San Giovanni in Venere (Fossacesia)
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 Home » Medieval churches » San Giovanni in Venere (Fossacesia)
L'Aquila
S. Maria valle Porclaneta
(Magliano de' Marsi)
S. Maria Assunta
(Caporciano)
Oratorio S. Pellegrino
(Caporciano)
S. Maria in Criptas
(Fossa)
S. Pelino
(Corfinio)
S. Pietro
(Massa d'Albe)
S. Pietro Oratorium
(Capestrano)
Chieti
S. Giovanni in Venere
(Fossacesia)
Pescara
S. Bartolomeo
(Carpineto)
S. Clemente a Casauria
(Castiglione a Casauria)
S. Liberatore a Maiella
(Serramonacesca)
S. Maria D'Arabona
(Manoppello)
S. Maria the Lake
(Moscufo)
S. Maria Maggiore
(Pianella)
S. Tommaso
(Caramanico)
S. Maria in Piano
(Loreto Aprutino)
Teramo
S. Clemente the Vomano
(Guardia Vomano)
S. Giovanni ad Insulam
(Isola del Gran Sasso)
S. Maria Assunta
(Atri)
S. Maria in Vico
(Sant'Omero)
S. Maria of Propezzano
(Morro D'Oro)
S. Maria of Ronzano
(Castel Castagna)
S. Pietro in Campli
(Campli)

 San Giovanni in Venere (Fossacesia)


According to tradition the primitive church (8th century) that gave origin to the abbey of San Giovanni was built over the remains of a temple dedicated to Venus.
The current construction is owed to abbot Oderisio II (1155-1204), who was buried in the sarcophagus walled into the main faƧade.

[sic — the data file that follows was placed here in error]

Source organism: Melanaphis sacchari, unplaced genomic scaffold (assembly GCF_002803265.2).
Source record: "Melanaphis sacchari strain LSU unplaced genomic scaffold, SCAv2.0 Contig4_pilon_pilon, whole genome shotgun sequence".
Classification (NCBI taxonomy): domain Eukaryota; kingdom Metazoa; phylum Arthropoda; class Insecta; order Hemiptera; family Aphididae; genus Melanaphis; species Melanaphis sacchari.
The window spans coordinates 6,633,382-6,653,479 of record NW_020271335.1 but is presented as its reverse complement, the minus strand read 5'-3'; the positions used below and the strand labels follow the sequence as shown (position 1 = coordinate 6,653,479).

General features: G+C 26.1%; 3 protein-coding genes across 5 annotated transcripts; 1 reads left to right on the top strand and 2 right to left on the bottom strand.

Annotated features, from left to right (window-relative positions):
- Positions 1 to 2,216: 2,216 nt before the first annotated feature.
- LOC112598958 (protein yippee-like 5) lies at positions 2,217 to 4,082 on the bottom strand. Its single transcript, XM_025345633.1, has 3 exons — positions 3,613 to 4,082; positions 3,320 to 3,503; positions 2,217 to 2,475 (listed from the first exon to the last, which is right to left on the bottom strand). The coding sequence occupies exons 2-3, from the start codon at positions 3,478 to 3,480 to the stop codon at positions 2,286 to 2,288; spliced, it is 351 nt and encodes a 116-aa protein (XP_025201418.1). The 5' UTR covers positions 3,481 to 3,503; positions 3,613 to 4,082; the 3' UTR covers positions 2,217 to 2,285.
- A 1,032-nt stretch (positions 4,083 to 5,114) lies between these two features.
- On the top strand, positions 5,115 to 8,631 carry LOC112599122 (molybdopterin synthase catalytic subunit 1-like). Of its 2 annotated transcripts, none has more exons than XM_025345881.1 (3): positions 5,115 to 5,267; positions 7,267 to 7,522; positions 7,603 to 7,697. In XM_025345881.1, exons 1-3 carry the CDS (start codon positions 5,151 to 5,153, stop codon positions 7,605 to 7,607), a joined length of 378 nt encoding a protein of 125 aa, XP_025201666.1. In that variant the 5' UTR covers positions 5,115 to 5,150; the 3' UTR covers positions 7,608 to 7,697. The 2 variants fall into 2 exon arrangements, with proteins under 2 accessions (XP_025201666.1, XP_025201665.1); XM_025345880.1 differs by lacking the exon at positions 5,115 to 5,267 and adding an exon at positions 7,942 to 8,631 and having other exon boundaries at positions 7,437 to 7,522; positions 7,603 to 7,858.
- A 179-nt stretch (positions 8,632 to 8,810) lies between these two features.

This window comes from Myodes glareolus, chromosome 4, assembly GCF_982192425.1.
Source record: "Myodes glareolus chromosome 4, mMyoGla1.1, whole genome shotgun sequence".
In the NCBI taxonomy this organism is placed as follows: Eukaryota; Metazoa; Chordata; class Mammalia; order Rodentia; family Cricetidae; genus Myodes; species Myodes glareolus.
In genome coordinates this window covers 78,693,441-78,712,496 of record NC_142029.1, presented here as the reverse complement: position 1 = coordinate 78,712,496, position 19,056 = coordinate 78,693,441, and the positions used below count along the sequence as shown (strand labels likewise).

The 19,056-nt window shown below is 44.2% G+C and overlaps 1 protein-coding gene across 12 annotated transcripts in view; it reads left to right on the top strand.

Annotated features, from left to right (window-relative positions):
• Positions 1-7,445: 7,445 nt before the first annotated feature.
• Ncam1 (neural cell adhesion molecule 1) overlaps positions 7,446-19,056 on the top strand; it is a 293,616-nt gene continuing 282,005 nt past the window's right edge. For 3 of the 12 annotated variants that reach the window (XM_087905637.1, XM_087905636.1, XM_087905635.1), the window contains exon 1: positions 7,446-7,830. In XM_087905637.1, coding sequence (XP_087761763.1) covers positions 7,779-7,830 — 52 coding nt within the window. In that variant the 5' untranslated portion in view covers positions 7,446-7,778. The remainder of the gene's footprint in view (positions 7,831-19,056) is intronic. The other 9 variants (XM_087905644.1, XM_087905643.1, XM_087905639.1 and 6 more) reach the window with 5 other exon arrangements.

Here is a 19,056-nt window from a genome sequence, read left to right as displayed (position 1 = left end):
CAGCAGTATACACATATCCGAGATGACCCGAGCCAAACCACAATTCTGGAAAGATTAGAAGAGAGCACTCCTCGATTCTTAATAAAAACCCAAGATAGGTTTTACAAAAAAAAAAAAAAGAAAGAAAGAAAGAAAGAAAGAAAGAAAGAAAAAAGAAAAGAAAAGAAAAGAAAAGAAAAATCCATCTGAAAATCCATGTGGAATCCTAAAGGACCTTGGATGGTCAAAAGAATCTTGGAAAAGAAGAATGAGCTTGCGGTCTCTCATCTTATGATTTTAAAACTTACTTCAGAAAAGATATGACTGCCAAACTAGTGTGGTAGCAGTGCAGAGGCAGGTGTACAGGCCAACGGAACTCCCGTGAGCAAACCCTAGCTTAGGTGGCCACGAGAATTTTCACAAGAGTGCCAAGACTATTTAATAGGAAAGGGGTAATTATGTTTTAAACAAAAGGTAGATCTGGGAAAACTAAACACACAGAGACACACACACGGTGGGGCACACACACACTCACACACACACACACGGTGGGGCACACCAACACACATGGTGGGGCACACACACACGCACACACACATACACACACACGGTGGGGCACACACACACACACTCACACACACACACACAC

The most striking aspect of the building is chiefly the monumental prospect, with its great, ornate portal Ā“of the MoonĀ” (13th century). Around the lintel of this door, four white marble slabs are sculpted with the story of St John the Baptist.
The interior of the church has a abasilica layout, whit a nave and two aisles that terminate in apses.
 
The presbytery, raised above the level of the hall, is framed by a impressive triumphal depressed lancet arch. The altar, an ancient marble slab, is placed in the centre of the apse.
Below the presbytery there is a crypt where interesting medieval frescoes cover the domes of the apses.
The visit concludes in the cloister which is formed by a gallery of twenty-nine triforium windows with sixty-eight plinth less mullions and coussinets decorated variously with phytomorphous and zoomorphous motifs.
24/10/2006


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